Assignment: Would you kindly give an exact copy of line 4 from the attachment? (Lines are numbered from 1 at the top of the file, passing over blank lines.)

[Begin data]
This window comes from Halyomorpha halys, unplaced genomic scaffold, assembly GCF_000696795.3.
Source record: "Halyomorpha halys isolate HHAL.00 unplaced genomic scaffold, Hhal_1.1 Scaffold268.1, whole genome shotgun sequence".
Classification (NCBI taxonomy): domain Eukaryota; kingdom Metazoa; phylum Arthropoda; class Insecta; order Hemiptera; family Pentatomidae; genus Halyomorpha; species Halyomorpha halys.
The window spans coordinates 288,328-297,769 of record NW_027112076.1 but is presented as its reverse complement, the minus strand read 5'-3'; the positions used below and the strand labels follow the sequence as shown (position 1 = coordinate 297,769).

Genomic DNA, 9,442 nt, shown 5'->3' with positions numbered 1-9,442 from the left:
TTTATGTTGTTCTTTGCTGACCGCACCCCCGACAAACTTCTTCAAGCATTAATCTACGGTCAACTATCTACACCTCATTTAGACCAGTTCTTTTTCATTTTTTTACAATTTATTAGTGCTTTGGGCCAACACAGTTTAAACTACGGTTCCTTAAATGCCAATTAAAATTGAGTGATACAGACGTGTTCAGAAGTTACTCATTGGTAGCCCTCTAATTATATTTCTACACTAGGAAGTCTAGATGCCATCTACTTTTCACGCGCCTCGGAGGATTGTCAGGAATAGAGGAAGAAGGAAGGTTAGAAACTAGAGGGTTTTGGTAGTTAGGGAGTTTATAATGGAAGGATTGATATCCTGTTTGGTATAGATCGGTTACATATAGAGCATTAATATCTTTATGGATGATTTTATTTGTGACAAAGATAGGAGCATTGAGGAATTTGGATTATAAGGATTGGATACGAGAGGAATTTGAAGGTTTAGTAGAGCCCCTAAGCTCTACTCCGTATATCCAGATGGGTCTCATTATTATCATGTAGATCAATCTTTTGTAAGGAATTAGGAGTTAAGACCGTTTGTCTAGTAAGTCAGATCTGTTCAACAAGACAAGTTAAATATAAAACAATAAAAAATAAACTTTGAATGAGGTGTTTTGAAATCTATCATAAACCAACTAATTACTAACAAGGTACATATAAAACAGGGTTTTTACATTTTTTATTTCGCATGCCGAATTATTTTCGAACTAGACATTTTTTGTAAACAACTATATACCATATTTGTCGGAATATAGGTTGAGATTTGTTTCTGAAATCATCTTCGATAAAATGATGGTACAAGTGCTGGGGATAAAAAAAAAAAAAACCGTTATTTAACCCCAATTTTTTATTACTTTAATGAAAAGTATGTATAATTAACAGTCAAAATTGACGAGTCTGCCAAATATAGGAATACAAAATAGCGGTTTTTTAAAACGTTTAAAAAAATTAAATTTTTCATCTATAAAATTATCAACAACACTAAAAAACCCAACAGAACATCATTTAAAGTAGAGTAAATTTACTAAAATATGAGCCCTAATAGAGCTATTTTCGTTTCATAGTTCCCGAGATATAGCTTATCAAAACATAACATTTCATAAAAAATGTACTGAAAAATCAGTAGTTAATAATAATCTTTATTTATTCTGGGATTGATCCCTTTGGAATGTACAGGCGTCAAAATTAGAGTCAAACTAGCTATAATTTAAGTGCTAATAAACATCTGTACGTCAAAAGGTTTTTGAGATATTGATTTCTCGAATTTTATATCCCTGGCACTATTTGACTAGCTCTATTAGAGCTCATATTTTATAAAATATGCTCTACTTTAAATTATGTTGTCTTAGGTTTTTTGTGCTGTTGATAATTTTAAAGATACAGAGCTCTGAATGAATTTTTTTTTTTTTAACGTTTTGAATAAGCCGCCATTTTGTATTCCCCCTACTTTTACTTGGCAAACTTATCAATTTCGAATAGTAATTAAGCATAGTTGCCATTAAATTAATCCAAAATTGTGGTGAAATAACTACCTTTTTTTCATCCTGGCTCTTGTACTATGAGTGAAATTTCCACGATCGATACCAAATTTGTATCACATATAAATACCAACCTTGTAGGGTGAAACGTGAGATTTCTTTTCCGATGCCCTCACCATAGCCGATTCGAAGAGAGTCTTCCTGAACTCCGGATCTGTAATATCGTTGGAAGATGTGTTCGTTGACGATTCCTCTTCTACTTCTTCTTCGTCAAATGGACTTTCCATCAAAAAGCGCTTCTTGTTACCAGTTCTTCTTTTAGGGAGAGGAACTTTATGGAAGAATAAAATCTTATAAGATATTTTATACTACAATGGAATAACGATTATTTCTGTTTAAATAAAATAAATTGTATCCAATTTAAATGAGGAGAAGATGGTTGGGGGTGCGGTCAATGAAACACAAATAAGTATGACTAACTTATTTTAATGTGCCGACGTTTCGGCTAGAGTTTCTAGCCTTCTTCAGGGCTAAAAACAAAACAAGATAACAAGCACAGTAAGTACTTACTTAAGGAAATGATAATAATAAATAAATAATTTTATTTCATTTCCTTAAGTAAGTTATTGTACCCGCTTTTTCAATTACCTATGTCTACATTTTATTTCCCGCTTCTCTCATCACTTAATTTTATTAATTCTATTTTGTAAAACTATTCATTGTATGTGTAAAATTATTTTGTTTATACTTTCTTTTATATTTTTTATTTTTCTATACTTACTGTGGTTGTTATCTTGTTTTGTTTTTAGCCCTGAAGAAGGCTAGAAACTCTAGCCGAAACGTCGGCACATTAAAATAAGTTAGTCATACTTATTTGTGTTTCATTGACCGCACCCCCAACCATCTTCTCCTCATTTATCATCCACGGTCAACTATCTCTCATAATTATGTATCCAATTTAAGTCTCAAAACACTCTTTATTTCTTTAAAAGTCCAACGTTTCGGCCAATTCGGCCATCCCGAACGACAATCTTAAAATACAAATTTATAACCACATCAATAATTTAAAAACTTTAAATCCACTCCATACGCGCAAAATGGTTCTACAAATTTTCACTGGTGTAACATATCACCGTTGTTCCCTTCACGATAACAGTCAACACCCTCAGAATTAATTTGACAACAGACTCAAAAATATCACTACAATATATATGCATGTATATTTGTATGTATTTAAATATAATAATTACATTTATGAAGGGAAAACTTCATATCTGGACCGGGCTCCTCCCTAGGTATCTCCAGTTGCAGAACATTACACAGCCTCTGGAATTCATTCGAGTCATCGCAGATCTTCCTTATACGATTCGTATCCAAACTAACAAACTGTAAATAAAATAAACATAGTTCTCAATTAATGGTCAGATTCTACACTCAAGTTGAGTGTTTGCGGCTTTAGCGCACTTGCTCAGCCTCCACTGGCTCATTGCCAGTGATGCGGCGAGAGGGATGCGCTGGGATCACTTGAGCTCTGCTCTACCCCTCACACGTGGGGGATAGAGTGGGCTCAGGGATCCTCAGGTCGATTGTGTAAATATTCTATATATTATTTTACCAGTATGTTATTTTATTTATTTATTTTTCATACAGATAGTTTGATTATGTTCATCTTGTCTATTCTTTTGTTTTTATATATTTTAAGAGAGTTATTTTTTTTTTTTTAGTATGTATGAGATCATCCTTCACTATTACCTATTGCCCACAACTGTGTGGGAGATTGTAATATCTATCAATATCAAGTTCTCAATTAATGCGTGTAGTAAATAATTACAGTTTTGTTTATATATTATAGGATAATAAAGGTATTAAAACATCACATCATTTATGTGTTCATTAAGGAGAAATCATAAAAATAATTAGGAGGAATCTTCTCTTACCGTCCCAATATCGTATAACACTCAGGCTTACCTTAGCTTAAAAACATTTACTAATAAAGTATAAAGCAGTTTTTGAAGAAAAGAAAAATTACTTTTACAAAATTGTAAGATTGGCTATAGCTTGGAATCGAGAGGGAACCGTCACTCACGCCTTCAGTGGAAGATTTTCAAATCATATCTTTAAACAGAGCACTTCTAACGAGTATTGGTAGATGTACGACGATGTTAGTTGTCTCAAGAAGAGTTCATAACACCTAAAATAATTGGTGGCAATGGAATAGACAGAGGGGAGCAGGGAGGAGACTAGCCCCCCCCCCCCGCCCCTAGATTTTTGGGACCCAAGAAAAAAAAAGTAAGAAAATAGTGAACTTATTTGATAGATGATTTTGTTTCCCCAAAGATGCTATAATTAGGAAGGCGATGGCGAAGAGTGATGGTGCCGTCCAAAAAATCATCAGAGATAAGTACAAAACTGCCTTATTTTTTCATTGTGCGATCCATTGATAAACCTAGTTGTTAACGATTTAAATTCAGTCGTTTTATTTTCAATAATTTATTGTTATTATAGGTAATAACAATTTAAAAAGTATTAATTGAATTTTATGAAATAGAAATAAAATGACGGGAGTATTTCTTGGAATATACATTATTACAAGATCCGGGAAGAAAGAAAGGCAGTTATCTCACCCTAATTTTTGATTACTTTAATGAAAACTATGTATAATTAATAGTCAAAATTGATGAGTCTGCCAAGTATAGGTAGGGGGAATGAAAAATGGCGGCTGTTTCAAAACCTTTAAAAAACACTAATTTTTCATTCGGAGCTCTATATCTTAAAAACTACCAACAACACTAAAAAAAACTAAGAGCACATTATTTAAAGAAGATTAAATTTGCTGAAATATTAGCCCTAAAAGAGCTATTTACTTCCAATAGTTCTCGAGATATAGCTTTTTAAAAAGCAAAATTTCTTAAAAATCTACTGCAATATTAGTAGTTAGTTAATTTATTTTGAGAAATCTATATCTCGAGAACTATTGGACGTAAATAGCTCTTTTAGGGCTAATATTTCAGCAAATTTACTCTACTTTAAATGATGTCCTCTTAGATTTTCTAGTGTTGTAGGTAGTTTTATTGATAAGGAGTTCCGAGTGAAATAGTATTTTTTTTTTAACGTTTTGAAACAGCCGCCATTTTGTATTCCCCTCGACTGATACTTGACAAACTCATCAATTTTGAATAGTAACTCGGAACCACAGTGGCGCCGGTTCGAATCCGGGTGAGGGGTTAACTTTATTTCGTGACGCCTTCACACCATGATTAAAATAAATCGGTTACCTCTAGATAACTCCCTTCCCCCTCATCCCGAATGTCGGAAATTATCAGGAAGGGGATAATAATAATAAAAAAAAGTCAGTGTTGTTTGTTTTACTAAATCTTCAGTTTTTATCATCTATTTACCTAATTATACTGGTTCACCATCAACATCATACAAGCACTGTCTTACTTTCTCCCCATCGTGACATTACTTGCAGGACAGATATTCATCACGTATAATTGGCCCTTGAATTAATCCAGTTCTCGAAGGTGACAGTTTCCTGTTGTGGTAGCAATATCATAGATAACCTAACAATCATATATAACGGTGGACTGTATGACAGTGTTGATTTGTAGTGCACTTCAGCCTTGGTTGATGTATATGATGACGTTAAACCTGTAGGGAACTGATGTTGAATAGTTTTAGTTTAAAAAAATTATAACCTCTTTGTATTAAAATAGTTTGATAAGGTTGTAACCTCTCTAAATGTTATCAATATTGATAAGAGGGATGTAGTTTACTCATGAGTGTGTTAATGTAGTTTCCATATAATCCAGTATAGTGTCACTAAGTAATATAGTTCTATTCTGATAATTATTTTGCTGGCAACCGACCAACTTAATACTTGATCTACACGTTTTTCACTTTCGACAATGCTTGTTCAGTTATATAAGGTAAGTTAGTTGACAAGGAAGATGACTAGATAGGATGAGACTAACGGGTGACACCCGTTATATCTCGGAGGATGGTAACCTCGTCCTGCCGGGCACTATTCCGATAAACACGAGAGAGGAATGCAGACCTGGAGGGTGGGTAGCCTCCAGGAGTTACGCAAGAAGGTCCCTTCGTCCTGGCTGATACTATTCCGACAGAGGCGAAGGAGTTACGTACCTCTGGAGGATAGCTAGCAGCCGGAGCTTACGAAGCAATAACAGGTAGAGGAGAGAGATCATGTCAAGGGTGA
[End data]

The window spans coordinates 288,328-297,769 of record NW_027112076.1 but is presented as its reverse complement, the minus strand read 5'-3'; the positions used below and the strand labels follow the sequence as shown (position 1 = coordinate 297,769).